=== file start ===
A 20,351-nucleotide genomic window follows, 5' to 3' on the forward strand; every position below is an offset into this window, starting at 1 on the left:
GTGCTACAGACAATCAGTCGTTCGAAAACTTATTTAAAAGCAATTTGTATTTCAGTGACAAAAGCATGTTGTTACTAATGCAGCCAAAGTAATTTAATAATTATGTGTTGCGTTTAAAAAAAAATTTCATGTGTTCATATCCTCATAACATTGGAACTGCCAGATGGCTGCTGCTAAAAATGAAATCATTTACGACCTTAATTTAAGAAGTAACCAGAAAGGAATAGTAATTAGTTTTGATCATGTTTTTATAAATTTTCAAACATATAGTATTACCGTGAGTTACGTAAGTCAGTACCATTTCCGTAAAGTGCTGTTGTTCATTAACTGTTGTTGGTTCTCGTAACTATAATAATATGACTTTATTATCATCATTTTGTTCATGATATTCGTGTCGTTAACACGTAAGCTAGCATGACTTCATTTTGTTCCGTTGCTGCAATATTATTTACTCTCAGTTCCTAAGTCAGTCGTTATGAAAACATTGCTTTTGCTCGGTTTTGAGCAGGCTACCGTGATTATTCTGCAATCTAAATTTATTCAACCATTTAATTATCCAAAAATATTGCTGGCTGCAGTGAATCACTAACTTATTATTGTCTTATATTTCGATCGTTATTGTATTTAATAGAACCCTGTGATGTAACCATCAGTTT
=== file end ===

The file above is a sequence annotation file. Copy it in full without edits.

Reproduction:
A 20,351-nucleotide genomic window follows, 5' to 3' on the forward strand; every position below is an offset into this window, starting at 1 on the left:
GTGCTACAGACAATCAGTCGTTCGAAAACTTATTTAAAAGCAATTTGTATTTCAGTGACAAAAGCATGTTGTTACTAATGCAGCCAAAGTAATTTAATAATTATGTGTTGCGTTTAAAAAAAAATTTCATGTGTTCATATCCTCATAACATTGGAACTGCCAGATGGCTGCTGCTAAAAATGAAATCATTTACGACCTTAATTTAAGAAGTAACCAGAAAGGAATAGTAATTAGTTTTGATCATGTTTTTATAAATTTTCAAACATATAGTATTACCGTGAGTTACGTAAGTCAGTACCATTTCCGTAAAGTGCTGTTGTTCATTAACTGTTGTTGGTTCTCGTAACTATAATAATATGACTTTATTATCATCATTTTGTTCATGATATTCGTGTCGTTAACACGTAAGCTAGCATGACTTCATTTTGTTCCGTTGCTGCAATATTATTTACTCTCAGTTCCTAAGTCAGTCGTTATGAAAACATTGCTTTTGCTCGGTTTTGAGCAGGCTACCGTGATTATTCTGCAATCTAAATTTATTCAACCATTTAATTATCCAAAAATATTGCTGGCTGCAGTGAATCACTAACTTATTATTGTCTTATATTTCGATCGTTATTGTATTTAATAGAACCCTGTGATGTAACCATCAGTTT